President Trump’s aggressive policy toward China is having an adverse fallout on its ally, Britain. Cyber security and policy differences on Huawei have created dents between the two allies. The next few weeks will see how this unfolds.
The South East nations — Japan, South Korea, Australia — are supportive of US in its policy to keep political and economic pressure on China. India is fully backing President Trump’s China policy as it coincides with its conflict in the Himalayas. But the economies of all these countries are so closely intertwined with China that no one country would like tensions to rise to a stage where its economy would suffer.
The Western industrial complex however finds the current political confrontation with China an opportunity to reassert itself and expand its global market share.
Trump’s policies are self-centred and personalised and that is pulling the US down. While the world at large is focused on dealing with the scourge of Covid-19 what is different is that the US is so absorbed in its own problems that it has abdicated its leadership’s responsibility.
With US presidential elections a few months away people would judge Trump’s achievements and failures more objectively.
In the foreign policy realm, there have been serious setbacks. Initially, President Trump has been optimistic in being able to get a deal with North Korea in denuclearising it and invested considerable time and his reputation by engaging with its leader Kim Jong-un.
It would not be an exaggeration that the state of relations now is much worse than when engagement with Kim was initiated.
Trump is averse to international agreements and the hasty US withdrawal from the WTO is a classic manifestation of it. The President is contemptuous towards the IMF and World Bank and these have serious implications for the world order. Having walked out of the nuclear agreement with Iran, the US has created a security vacuum that has left other signatories to the agreement in a limbo.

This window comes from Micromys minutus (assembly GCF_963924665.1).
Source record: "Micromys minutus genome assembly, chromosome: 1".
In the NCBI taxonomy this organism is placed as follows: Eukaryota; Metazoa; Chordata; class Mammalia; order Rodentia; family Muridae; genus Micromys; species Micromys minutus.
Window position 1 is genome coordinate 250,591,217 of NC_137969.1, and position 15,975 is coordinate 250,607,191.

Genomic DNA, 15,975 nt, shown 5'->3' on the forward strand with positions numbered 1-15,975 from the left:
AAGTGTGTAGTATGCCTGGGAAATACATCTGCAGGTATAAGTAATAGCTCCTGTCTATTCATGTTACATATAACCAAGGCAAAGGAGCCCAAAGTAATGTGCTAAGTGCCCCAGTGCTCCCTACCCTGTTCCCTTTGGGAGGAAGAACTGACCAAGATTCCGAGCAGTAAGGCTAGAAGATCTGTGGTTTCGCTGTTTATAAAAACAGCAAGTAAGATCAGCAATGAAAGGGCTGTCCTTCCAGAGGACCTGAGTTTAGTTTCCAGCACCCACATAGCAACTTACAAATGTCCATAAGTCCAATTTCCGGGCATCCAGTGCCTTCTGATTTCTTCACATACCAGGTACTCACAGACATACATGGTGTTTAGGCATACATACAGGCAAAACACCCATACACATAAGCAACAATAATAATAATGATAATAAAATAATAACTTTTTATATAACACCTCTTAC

Whereas it has been building India to challenge China at the regional level but the recent skirmish between India and China must have realised that the power potential between them is heavily tilted in favour of China. The US will be cautious and not involve directly in the China-India conflict while supporting India diplomatically. It would consider it an opportunity to enhance its trade and step up its sale of sophisticated weapon systems to India.
The opinion in India is also divided on what extent it should align itself with the US for Indian leaders and establishment have their own aspirations of playing an independent role in world affairs.
Despite US efforts to thwart China it has succeeded in carving an important position in the world order. China, through its BRI projects, is expanding its influence in African and Asian countries.
Henry Kissinger recently aptly remarked, “the world situation is very grave”. In this scenario it becomes even more important that world powers cooperate rather than pursue confrontational policies.
Published in The Express Tribune, July 8th, 2020.